The U-M Board of Regents approved the schematic design for the renovation of the Taubman Health Sciences Library building at their March 21 meeting. Their approval moves the renovation project a step closer to completion. Within months, work will begin on a $55 million project to transform the Taubman Health Sciences Library building into a natural light-filled health sciences education hub, one that supports in-person, collaborative, active learning. Construction of designs by TMP Architecture and Ballinger will create an estimated 72 construction jobs.
While much of the collection will be moved to a different location, library items will be available on request or online. A rare medical books collection, with historical works dating as far back as the 15th century, has already joined the Special Collections Library in the Harlan Hatcher Graduate Library.
In place of bookshelves, U-M will create a multi-level health sciences education space in 137,000 square feet across four floors, and add a glass “skin” to the building, originally built in 1980. In addition to the library, students will have access to modern classrooms, collaboration spaces, and small group learning and team breakout rooms. The project will increase the number of fully equipped medical and procedure rooms where students can develop their physical examination and clinical interaction skills with standardized and real patients. Both U-M medical and other health professions students, such as those from the College of Pharmacy, will take part in learning there, as part of multi-disciplinary training. A large commons area, space for exhibits, interprofessional leadership training spaces, and wide new staircases and halls will foster interaction.
The project will also make the building more energy efficient, in keeping with U-M’s environmental sustainability commitment. Upon completion, it will qualify for Leadership in Energy and Environmental Design silver status.
A new approach to health sciences library services
The conversion of library space reflects the changing reality of medicine and other health professions and the dramatic rise in the availability of online resources such as electronic journals and databases which physicians, researchers and students can access from anywhere, at any time.
U-M’s health sciences librarians offer an incredible range of services, and continue to share their expertise in finding, accessing, managing, and using information with students, faculty and staff in all of U-M’s health-related schools. But more and more, the emphasis is on collaboration with librarians joining faculty in teaching and conducting research. The Taubman health sciences librarians are experts in information who can work with clinicians and researchers via online interactions, or by coming to their classes, labs, clinics and even hospital grand rounds.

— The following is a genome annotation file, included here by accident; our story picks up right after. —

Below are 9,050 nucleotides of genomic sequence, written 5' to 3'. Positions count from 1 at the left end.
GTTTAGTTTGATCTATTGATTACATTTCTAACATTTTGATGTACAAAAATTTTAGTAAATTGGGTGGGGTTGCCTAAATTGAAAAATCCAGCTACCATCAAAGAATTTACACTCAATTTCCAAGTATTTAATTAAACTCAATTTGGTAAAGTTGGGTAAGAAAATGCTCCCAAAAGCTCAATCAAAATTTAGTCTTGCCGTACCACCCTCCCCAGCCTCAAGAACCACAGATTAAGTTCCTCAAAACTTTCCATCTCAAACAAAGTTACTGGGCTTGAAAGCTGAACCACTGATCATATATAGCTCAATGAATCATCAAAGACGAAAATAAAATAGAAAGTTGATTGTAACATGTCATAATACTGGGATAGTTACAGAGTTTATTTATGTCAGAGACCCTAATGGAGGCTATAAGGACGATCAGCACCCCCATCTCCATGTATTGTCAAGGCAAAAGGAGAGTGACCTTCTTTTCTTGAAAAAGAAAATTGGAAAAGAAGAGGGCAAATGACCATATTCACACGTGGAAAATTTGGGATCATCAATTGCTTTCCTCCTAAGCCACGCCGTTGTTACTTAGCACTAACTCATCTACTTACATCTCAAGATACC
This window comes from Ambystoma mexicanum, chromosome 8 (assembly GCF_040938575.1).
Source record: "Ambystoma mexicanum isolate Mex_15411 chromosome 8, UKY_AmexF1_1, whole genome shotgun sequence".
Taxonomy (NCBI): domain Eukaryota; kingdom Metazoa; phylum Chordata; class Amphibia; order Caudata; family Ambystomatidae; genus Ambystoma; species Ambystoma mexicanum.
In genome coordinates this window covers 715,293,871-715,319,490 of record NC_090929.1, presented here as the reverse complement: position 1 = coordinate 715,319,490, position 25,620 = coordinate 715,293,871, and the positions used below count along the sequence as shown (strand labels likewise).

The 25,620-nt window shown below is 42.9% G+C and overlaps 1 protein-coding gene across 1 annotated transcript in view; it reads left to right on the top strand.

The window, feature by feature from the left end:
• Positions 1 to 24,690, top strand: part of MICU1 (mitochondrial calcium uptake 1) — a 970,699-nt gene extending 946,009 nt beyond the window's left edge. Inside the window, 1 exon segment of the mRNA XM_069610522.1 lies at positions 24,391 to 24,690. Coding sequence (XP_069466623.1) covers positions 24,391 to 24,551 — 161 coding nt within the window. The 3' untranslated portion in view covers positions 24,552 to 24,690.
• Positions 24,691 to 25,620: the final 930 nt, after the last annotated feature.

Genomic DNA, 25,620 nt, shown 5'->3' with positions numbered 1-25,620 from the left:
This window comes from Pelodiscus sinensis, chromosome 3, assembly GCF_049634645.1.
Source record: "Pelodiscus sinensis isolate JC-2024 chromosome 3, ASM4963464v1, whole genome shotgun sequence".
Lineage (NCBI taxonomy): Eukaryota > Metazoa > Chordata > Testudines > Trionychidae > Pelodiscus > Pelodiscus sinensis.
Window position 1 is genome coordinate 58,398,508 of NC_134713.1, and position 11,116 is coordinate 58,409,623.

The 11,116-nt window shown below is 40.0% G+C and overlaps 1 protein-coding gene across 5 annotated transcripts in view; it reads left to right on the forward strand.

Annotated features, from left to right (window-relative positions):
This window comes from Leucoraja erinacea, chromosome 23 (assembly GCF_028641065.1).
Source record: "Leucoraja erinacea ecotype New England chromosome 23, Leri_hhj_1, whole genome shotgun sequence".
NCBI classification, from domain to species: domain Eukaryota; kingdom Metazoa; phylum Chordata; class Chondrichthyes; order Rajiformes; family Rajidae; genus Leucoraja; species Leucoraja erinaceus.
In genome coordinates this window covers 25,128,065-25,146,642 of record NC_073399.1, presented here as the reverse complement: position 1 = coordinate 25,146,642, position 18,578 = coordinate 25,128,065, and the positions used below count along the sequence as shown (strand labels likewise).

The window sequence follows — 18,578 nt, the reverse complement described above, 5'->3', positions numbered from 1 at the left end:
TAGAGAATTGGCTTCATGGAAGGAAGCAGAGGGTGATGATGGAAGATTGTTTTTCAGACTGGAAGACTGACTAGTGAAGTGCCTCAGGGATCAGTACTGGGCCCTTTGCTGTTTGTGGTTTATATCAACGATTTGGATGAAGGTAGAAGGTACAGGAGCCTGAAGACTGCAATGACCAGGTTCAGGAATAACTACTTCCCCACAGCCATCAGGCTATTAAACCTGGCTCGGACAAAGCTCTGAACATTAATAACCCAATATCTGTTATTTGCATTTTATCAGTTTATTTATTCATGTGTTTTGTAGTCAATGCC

Jane Blumenthal, MLIS, AHIP, director of Taubman Health Sciences Library and associate university librarian, notes that the project is in line with the library’s emphasis on immersion in the environments where health professionals train and practice, rather than waiting for them to come to the library building.
“The new building design reflects the way the library functions now. Librarians are an integral part of the work of the health sciences schools, and like our 21st century collections our 21st century librarians are available in the places where that work is being done. From the beginning of the project we approached the design from the perspective of integration rather than the idea of a stand-alone library,” she said.
“This project will uphold our commitment to preparing students to be the health care leaders of the 21st Century, and continue a historical tradition that now spans three centuries,” says Rajesh Mangrulkar, M.D., associate dean for medical student education. “Our partners in the health sciences library community and our other health professional schools have embraced this change, which will create a truly modern learning environment.”
The renovation project has been planned through cooperation among the Medical School, the Taubman Health Sciences Library, the Provost’s Office, the University Architect’s office and U-M health sciences schools that train health professionals and also use the Taubman library. The opinions, ideas and insights of students, faculty and staff all contributed to this process.
For updates on the Taubman Health Sciences library renovation as it progresses, visit http://www.lib.umich.edu/thl-renovation